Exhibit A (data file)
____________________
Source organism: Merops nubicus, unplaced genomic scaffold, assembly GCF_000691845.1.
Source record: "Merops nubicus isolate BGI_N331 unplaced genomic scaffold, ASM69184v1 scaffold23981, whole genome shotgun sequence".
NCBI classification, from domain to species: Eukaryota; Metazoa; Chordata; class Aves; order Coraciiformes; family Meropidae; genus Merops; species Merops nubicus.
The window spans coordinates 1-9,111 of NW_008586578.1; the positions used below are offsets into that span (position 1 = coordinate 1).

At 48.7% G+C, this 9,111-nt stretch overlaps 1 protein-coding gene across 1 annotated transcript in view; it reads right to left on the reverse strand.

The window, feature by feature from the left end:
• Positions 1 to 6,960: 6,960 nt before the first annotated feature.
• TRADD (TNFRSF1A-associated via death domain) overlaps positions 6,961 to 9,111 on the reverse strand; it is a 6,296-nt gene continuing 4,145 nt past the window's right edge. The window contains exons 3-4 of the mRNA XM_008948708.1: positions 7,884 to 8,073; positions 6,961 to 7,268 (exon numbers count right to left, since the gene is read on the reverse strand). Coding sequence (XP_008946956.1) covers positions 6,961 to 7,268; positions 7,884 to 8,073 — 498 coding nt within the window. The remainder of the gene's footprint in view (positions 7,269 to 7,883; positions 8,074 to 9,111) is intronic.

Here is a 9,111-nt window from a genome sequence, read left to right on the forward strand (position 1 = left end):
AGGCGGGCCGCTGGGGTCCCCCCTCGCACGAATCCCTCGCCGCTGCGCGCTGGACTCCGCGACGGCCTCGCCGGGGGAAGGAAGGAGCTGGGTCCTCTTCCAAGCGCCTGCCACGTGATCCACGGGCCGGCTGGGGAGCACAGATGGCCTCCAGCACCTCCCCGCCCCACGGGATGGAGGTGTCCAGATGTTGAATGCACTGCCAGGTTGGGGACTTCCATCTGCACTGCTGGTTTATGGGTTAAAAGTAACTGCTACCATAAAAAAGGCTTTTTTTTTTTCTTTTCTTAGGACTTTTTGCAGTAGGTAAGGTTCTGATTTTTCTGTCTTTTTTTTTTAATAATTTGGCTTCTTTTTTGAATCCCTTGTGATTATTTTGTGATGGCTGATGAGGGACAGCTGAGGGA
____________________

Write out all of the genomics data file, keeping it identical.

Source organism: Merops nubicus, unplaced genomic scaffold, assembly GCF_000691845.1.
Source record: "Merops nubicus isolate BGI_N331 unplaced genomic scaffold, ASM69184v1 scaffold23981, whole genome shotgun sequence".
NCBI classification, from domain to species: Eukaryota; Metazoa; Chordata; class Aves; order Coraciiformes; family Meropidae; genus Merops; species Merops nubicus.
The window spans coordinates 1-9,111 of NW_008586578.1; the positions used below are offsets into that span (position 1 = coordinate 1).

At 48.7% G+C, this 9,111-nt stretch overlaps 1 protein-coding gene across 1 annotated transcript in view; it reads right to left on the reverse strand.

The window, feature by feature from the left end:
• Positions 1 to 6,960: 6,960 nt before the first annotated feature.
• TRADD (TNFRSF1A-associated via death domain) overlaps positions 6,961 to 9,111 on the reverse strand; it is a 6,296-nt gene continuing 4,145 nt past the window's right edge. The window contains exons 3-4 of the mRNA XM_008948708.1: positions 7,884 to 8,073; positions 6,961 to 7,268 (exon numbers count right to left, since the gene is read on the reverse strand). Coding sequence (XP_008946956.1) covers positions 6,961 to 7,268; positions 7,884 to 8,073 — 498 coding nt within the window. The remainder of the gene's footprint in view (positions 7,269 to 7,883; positions 8,074 to 9,111) is intronic.

Here is a 9,111-nt window from a genome sequence, read left to right on the forward strand (position 1 = left end):
AGGCGGGCCGCTGGGGTCCCCCCTCGCACGAATCCCTCGCCGCTGCGCGCTGGACTCCGCGACGGCCTCGCCGGGGGAAGGAAGGAGCTGGGTCCTCTTCCAAGCGCCTGCCACGTGATCCACGGGCCGGCTGGGGAGCACAGATGGCCTCCAGCACCTCCCCGCCCCACGGGATGGAGGTGTCCAGATGTTGAATGCACTGCCAGGTTGGGGACTTCCATCTGCACTGCTGGTTTATGGGTTAAAAGTAACTGCTACCATAAAAAAGGCTTTTTTTTTTTCTTTTCTTAGGACTTTTTGCAGTAGGTAAGGTTCTGATTTTTCTGTCTTTTTTTTTTAATAATTTGGCTTCTTTTTTGAATCCCTTGTGATTATTTTGTGATGGCTGATGAGGGACAGCTGAGGGA